If you're looking to see some Wyoming wildlife, join a guide for a Rocky Mountain safari that will take you out to greet the herds of bighorn sheep, elk and moose that migrate down from the highlands to winter near the lodge.
At the end of the day, let one of the lodge's many roaring fireplaces warm your chilled face and soothe your aching muscles while you enjoy a selection from the lodge's excellent wine list. As my brother Neal (who introduced me to Brooks Lake Lodge) likes to say, "It's all about the apres ski."
Of course, it's impossible to talk about Jackson without talking about skiing and snowboarding, and Jackson Hole Mountain Resort has some of the most challenging terrain anywhere.
With more than half of its trails rated as expert, this resort has teeth, or should I say Tetons. Anyone who has dropped into Jackson famous Corbet's Couloir knows exactly what I am talking about.
And though Corbet's is a rite of passage for any expert skier or rider, my favorite spot on the hill (or should I say off the hill) is Cody Bowl. If you don't mind hiking across a 10,000-foot-high ridge over slippery rocks in a blizzardlike crosswind while your lungs are screaming for air, you'll love Cody. That first near-vertical drop into the bowl is what every skier and rider lives for.
For a more of a down-home experience, head to Jackson's local resort, Snow King. But don't expect a bunny slope with rope tows. This is Wyoming, where everything is big; and these are the Tetons, which like to be steep. And though Snow King definitely will kick your butt, it won't kick your wallet. (A season pass can be had for as little as $149.) Those who want that real "townie" feel can skip the lifts, put their skis on their shoulder and climb the King. There's no better way to earn your local stripes.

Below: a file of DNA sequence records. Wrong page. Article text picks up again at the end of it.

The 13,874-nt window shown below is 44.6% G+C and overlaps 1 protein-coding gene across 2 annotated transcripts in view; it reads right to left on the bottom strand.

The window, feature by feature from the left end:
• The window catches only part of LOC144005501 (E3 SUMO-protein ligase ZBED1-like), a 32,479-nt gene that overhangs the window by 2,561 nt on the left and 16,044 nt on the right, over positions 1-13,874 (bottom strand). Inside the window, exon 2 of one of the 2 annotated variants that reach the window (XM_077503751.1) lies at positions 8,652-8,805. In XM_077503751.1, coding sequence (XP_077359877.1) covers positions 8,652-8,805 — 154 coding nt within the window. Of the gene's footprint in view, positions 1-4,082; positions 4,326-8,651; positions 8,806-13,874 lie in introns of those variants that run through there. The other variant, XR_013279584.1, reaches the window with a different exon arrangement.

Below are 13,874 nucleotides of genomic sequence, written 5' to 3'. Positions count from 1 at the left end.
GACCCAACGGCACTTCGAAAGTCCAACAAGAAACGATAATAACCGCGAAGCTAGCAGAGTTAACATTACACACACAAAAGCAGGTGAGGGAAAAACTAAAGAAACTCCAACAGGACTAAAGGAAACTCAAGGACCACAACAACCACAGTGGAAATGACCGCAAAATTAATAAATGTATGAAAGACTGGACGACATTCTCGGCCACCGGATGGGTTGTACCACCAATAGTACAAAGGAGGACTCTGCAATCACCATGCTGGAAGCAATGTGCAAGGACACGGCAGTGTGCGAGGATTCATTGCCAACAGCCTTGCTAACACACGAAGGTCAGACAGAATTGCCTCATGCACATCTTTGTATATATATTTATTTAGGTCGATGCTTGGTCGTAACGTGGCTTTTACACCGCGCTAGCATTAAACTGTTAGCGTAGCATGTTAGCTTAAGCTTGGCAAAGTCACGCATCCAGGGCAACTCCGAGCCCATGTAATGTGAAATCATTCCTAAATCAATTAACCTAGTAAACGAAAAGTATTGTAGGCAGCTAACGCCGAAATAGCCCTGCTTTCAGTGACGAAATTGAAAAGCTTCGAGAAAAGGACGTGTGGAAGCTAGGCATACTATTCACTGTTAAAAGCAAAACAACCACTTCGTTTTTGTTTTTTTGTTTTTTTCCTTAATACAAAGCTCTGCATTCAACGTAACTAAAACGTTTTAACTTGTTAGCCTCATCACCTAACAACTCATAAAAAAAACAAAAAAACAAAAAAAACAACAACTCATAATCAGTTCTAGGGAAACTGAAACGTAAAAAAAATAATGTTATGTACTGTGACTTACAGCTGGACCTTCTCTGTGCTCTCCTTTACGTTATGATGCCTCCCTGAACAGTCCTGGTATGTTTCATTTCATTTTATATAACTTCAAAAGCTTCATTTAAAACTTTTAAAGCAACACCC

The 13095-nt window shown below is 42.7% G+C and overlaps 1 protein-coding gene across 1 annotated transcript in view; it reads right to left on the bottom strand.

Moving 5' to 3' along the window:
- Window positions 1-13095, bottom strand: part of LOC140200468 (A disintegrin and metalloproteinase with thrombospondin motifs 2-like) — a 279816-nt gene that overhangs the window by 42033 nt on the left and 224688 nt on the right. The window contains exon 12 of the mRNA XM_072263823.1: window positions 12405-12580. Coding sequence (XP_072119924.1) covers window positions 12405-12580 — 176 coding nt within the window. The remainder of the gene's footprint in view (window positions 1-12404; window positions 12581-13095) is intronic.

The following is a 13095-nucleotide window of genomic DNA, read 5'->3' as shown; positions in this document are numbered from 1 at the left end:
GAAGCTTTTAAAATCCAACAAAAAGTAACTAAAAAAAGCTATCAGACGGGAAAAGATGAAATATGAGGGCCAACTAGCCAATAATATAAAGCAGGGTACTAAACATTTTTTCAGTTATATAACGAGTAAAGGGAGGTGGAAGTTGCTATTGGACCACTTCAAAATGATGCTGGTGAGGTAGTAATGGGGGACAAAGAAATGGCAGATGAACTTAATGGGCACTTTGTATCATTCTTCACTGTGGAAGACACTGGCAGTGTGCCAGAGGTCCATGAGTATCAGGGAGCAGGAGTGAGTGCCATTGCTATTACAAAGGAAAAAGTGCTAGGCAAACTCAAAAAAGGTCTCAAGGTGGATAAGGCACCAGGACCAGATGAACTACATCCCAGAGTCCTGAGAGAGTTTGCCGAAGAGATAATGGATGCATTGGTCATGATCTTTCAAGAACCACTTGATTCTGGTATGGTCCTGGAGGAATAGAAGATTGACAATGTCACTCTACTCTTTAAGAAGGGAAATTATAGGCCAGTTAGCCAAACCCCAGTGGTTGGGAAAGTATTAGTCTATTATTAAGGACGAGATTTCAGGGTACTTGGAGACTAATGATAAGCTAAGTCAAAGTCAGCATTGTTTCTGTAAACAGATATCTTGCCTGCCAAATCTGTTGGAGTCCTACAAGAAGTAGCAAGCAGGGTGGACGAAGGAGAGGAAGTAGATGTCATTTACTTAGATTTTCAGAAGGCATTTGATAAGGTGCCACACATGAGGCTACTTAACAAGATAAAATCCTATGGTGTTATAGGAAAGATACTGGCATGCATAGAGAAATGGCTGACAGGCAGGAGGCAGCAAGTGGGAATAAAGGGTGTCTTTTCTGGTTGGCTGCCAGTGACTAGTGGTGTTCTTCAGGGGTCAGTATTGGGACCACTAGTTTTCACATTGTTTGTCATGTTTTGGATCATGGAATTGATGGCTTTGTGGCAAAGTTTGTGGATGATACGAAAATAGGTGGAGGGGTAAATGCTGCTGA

If you want endless first tracks and acres of waist-deep powder, give High Mountain Heli-Skiing (heliskijackson.com) a call. These guys will take you for the ride of your life deep in the backcountry of the Hoback, Teton or Gros Ventre ranges. But don't forget to bring your gold card; a full day of helicopter skiing costs roughly $1,000 per person.
No matter how you like to enjoy the snow, Jackson Hole delivers. Just don't be surprised when you get home and start telling stories people find hard to believe.
If you go
Nonstop flights from: Chicago, Denver, Los Angeles, Newark and San Francisco on United; Atlanta, Cincinnati, Minneapolis and Salt Lake City on Delta; and Dallas on American.
Expensive: Four Seasons Resort Jackson Hole, 800-914-5110, fourseasons .com/jacksonhole
Midlevel: Teton Mountain Lodge, 800-631-6271, tetonlodge.com
Midlevel suites with kitchen: Love Ridge Resort Lodges, 800-533-7669, loveridgelodge.com
Economy: Wyoming Inn of Jackson Hole, 800-844-0035, wyominginn.com
Jackson Hole Iditarod Sled Dog Tours, 800-554-7388, jhsleddog.com
Jackson Hole Mountain Resort, 888-333-7766, jacksonhole.com
Snow King, 307-734-3136, snowkingmountain.com
Brooks Lake Lodge, 866-213-4022, brookslake.comCopyright © 2015, The Baltimore Sun